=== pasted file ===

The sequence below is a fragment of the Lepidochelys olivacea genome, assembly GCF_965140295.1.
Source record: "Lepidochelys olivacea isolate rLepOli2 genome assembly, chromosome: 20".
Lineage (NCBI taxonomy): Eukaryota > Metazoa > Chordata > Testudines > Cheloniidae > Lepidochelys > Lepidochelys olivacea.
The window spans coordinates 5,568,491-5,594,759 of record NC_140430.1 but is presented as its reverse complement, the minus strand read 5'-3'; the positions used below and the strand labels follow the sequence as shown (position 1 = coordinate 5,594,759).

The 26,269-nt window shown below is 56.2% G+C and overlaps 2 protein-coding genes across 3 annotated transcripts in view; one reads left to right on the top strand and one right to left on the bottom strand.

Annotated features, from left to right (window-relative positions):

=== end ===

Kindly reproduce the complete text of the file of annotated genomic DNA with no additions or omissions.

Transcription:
The sequence below is a fragment of the Lepidochelys olivacea genome, assembly GCF_965140295.1.
Source record: "Lepidochelys olivacea isolate rLepOli2 genome assembly, chromosome: 20".
Lineage (NCBI taxonomy): Eukaryota > Metazoa > Chordata > Testudines > Cheloniidae > Lepidochelys > Lepidochelys olivacea.
The window spans coordinates 5,568,491-5,594,759 of record NC_140430.1 but is presented as its reverse complement, the minus strand read 5'-3'; the positions used below and the strand labels follow the sequence as shown (position 1 = coordinate 5,594,759).

The 26,269-nt window shown below is 56.2% G+C and overlaps 2 protein-coding genes across 3 annotated transcripts in view; one reads left to right on the top strand and one right to left on the bottom strand.

Annotated features, from left to right (window-relative positions):